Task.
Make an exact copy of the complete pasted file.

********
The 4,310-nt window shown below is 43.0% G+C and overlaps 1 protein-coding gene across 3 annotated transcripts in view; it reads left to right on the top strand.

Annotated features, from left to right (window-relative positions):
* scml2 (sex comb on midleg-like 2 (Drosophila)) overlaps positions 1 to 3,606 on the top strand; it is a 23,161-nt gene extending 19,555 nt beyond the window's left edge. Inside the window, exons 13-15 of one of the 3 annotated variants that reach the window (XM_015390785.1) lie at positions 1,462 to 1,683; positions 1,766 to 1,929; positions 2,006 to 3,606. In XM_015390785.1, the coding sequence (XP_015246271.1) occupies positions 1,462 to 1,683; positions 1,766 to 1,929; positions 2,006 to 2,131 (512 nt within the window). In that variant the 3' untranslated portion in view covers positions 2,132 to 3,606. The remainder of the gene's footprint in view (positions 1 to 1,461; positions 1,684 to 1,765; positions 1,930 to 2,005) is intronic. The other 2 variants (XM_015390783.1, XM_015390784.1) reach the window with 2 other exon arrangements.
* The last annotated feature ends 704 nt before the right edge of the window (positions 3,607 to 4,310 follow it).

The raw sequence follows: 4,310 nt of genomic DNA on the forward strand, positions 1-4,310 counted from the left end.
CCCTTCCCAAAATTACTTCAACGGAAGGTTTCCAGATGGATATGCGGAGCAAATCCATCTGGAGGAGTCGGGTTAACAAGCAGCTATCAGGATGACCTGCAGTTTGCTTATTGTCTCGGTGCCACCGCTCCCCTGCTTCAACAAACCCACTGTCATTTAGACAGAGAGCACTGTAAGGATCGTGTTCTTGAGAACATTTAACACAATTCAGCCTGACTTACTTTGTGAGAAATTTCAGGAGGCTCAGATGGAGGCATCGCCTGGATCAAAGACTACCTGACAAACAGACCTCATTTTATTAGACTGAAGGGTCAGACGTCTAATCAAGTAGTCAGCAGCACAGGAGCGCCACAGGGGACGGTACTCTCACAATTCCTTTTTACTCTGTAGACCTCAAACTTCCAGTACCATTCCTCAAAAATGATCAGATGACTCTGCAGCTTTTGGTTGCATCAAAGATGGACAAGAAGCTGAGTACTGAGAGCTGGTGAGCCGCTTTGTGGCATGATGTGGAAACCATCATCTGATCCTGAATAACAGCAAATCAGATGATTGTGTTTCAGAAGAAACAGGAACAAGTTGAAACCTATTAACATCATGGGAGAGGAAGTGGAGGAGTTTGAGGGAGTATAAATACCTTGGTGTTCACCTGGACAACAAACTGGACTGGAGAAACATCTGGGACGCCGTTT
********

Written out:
The 4,310-nt window shown below is 43.0% G+C and overlaps 1 protein-coding gene across 3 annotated transcripts in view; it reads left to right on the top strand.

Annotated features, from left to right (window-relative positions):
* scml2 (sex comb on midleg-like 2 (Drosophila)) overlaps positions 1 to 3,606 on the top strand; it is a 23,161-nt gene extending 19,555 nt beyond the window's left edge. Inside the window, exons 13-15 of one of the 3 annotated variants that reach the window (XM_015390785.1) lie at positions 1,462 to 1,683; positions 1,766 to 1,929; positions 2,006 to 3,606. In XM_015390785.1, the coding sequence (XP_015246271.1) occupies positions 1,462 to 1,683; positions 1,766 to 1,929; positions 2,006 to 2,131 (512 nt within the window). In that variant the 3' untranslated portion in view covers positions 2,132 to 3,606. The remainder of the gene's footprint in view (positions 1 to 1,461; positions 1,684 to 1,765; positions 1,930 to 2,005) is intronic. The other 2 variants (XM_015390783.1, XM_015390784.1) reach the window with 2 other exon arrangements.
* The last annotated feature ends 704 nt before the right edge of the window (positions 3,607 to 4,310 follow it).

The raw sequence follows: 4,310 nt of genomic DNA on the forward strand, positions 1-4,310 counted from the left end.
CCCTTCCCAAAATTACTTCAACGGAAGGTTTCCAGATGGATATGCGGAGCAAATCCATCTGGAGGAGTCGGGTTAACAAGCAGCTATCAGGATGACCTGCAGTTTGCTTATTGTCTCGGTGCCACCGCTCCCCTGCTTCAACAAACCCACTGTCATTTAGACAGAGAGCACTGTAAGGATCGTGTTCTTGAGAACATTTAACACAATTCAGCCTGACTTACTTTGTGAGAAATTTCAGGAGGCTCAGATGGAGGCATCGCCTGGATCAAAGACTACCTGACAAACAGACCTCATTTTATTAGACTGAAGGGTCAGACGTCTAATCAAGTAGTCAGCAGCACAGGAGCGCCACAGGGGACGGTACTCTCACAATTCCTTTTTACTCTGTAGACCTCAAACTTCCAGTACCATTCCTCAAAAATGATCAGATGACTCTGCAGCTTTTGGTTGCATCAAAGATGGACAAGAAGCTGAGTACTGAGAGCTGGTGAGCCGCTTTGTGGCATGATGTGGAAACCATCATCTGATCCTGAATAACAGCAAATCAGATGATTGTGTTTCAGAAGAAACAGGAACAAGTTGAAACCTATTAACATCATGGGAGAGGAAGTGGAGGAGTTTGAGGGAGTATAAATACCTTGGTGTTCACCTGGACAACAAACTGGACTGGAGAAACATCTGGGACGCCGTTT